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The term language (also referred to as a computer language)

generally means a programming language used by a programmer for writing a computer program. This program usually must be translated or changed (assembled, compiled, interpreted) into object code before the computer can execute the program.[1]


There are three levels of computer language in which computer programs may be written. High level language, such as the commonly used BASIC or FORTRAN, uses English words and symbols, and is relatively easy to learn and understand (e.g., "GO TO 40" tells the computer to skip intervening steps and go to the step at line 40). A somewhat lower level language is assembly language, which consists of alphanumeric labels (e.g., "ADC" means "add with carry"). Statements in high level language, and apparently also statements in assembly language, are referred to as written in "source code." The third, or lowest level computer language, is machine language, a binary language using two symbols, 0 and 1, to indicate an open or closed switch (e.g., "01101001" means, to the Apple, add two numbers and save the result). Statements in machine language are referred to as written in "object code."[2]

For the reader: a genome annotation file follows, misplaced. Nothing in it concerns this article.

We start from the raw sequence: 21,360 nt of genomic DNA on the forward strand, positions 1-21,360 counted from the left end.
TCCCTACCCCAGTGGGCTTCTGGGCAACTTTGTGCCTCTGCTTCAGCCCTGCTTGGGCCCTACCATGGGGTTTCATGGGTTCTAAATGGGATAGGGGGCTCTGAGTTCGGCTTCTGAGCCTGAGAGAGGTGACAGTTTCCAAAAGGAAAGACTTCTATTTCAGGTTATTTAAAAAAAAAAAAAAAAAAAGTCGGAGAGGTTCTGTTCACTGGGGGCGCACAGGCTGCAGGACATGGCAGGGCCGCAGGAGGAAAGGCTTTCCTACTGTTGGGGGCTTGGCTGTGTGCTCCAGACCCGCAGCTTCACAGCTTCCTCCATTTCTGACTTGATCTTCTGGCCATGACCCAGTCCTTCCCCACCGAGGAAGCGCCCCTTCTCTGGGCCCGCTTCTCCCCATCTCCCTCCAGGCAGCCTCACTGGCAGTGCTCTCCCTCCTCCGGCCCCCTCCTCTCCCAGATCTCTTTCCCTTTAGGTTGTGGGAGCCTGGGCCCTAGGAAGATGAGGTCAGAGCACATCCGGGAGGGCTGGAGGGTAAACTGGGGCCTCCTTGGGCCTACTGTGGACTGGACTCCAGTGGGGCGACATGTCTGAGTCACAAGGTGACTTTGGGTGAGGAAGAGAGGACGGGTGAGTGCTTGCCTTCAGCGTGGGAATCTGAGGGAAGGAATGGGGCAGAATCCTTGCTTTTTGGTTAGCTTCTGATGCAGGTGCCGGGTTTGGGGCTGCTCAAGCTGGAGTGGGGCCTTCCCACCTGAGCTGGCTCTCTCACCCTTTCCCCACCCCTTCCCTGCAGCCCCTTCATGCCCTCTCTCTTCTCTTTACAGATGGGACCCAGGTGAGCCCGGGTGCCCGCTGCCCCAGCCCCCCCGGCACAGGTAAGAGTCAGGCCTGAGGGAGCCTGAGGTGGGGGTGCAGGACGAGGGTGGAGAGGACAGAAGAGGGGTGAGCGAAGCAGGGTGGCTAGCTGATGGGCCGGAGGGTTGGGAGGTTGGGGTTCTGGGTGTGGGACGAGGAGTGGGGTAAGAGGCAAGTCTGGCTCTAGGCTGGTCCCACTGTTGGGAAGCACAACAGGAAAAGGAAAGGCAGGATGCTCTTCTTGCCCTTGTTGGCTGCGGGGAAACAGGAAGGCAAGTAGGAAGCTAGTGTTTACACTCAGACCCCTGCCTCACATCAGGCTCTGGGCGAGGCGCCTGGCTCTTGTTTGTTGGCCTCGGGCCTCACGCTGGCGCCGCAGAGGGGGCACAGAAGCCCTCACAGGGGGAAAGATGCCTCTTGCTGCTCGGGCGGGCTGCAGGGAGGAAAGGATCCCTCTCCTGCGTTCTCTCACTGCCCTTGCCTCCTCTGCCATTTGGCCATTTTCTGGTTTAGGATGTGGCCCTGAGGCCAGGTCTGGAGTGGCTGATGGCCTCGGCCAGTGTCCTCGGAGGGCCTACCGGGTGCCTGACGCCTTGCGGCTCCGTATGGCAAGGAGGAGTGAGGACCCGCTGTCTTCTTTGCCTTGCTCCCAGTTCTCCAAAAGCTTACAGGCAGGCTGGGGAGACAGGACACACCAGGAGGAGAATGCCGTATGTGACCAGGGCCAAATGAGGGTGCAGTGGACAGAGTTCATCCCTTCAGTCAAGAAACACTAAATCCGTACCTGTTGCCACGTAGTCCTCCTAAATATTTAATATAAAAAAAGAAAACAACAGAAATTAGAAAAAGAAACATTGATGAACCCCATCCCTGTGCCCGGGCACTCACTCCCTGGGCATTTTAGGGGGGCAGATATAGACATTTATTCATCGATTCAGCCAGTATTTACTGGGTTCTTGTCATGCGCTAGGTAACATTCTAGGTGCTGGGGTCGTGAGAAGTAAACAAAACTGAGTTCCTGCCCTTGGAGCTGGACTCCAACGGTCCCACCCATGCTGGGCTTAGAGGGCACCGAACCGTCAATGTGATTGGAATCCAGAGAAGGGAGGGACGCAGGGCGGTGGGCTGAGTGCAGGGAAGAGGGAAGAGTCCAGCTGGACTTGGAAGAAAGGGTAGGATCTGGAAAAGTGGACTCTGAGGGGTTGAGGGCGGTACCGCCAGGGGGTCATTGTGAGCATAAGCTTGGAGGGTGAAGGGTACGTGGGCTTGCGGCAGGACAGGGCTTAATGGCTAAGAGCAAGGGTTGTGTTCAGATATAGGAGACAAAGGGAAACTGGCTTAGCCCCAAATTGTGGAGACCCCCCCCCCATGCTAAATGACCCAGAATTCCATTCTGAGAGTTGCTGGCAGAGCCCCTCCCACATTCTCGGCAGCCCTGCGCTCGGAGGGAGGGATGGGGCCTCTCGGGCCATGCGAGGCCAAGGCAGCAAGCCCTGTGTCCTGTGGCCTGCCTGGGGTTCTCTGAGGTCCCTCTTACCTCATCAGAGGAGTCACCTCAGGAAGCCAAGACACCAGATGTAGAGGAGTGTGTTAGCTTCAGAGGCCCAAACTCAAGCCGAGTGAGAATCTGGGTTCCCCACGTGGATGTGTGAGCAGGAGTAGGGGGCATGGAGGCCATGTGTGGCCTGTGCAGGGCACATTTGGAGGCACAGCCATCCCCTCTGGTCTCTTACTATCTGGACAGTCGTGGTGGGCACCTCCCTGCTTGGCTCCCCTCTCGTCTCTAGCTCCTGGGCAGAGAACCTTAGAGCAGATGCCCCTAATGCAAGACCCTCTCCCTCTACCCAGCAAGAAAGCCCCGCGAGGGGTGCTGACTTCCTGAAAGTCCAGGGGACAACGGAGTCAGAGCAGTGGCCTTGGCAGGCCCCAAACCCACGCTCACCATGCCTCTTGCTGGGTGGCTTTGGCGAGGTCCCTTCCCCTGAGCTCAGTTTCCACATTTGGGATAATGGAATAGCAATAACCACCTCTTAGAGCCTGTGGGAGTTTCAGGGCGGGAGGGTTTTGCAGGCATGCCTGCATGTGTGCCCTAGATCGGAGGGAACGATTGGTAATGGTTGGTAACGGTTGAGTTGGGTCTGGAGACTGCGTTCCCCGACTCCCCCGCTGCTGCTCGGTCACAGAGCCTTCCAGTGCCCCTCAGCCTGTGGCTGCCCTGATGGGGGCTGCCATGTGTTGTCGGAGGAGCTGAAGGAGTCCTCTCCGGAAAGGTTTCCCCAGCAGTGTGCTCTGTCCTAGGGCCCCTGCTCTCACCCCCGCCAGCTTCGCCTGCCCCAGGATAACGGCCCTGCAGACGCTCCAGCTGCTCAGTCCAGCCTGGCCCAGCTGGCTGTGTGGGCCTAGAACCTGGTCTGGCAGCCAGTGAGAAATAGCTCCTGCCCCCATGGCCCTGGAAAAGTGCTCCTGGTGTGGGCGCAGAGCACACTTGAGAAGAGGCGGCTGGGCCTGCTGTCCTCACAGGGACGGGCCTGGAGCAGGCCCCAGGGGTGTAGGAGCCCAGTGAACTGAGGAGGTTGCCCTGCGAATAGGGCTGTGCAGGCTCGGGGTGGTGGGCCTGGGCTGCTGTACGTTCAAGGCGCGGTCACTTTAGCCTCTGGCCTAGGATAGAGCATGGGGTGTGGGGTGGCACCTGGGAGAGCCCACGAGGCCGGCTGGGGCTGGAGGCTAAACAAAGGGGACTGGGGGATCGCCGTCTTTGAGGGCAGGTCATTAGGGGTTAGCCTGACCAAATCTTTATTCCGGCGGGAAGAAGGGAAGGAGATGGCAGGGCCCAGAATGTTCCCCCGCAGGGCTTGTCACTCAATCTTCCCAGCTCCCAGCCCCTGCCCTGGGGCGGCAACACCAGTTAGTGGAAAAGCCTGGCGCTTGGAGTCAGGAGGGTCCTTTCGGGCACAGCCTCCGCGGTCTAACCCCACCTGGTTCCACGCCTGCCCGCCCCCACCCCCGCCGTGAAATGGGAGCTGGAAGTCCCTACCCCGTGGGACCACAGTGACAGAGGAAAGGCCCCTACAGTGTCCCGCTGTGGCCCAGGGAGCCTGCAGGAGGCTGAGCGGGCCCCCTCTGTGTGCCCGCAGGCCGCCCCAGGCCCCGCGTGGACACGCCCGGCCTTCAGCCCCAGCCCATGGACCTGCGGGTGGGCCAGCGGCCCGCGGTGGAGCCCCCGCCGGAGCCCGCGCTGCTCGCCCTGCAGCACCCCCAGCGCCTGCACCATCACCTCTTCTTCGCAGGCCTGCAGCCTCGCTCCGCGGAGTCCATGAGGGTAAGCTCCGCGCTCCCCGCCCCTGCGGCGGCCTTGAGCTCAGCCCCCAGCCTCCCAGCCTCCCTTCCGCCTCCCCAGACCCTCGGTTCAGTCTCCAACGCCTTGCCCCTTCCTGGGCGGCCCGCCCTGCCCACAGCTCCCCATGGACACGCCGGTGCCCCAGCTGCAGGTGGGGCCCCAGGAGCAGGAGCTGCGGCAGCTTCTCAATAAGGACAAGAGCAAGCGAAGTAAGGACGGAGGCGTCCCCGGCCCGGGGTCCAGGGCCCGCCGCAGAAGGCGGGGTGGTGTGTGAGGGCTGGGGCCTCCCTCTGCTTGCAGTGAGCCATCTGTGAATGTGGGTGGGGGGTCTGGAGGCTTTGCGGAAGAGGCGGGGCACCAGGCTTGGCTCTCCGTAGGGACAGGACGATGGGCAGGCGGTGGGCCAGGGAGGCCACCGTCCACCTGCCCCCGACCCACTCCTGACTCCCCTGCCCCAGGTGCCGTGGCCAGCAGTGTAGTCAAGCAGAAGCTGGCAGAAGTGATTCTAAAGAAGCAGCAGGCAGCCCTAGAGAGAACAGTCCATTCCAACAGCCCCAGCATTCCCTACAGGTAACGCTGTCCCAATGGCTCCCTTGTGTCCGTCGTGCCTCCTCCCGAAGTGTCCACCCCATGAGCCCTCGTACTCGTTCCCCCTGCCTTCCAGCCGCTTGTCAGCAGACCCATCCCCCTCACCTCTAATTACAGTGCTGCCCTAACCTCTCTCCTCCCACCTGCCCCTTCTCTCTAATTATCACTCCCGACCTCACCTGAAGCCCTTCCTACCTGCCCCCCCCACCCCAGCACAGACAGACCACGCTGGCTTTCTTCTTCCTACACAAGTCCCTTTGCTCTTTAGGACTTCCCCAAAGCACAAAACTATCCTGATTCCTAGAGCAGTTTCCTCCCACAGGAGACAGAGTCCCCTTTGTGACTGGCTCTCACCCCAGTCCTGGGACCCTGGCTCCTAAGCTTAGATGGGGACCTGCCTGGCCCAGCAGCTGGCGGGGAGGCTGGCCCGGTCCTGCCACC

1. U.S. Copyright Office, Compendium of Copyright Office Practices II, §326 (1984)(full-text).
  2. Apple Computer, Inc. v. Franklin Computer Corp., 714 F.2d 1240, 1243, 219 U.S.P.Q. (BNA) 113 (3d Cir. 1983) (full-text), cert. dism., 464 U.S. 1033 (1984).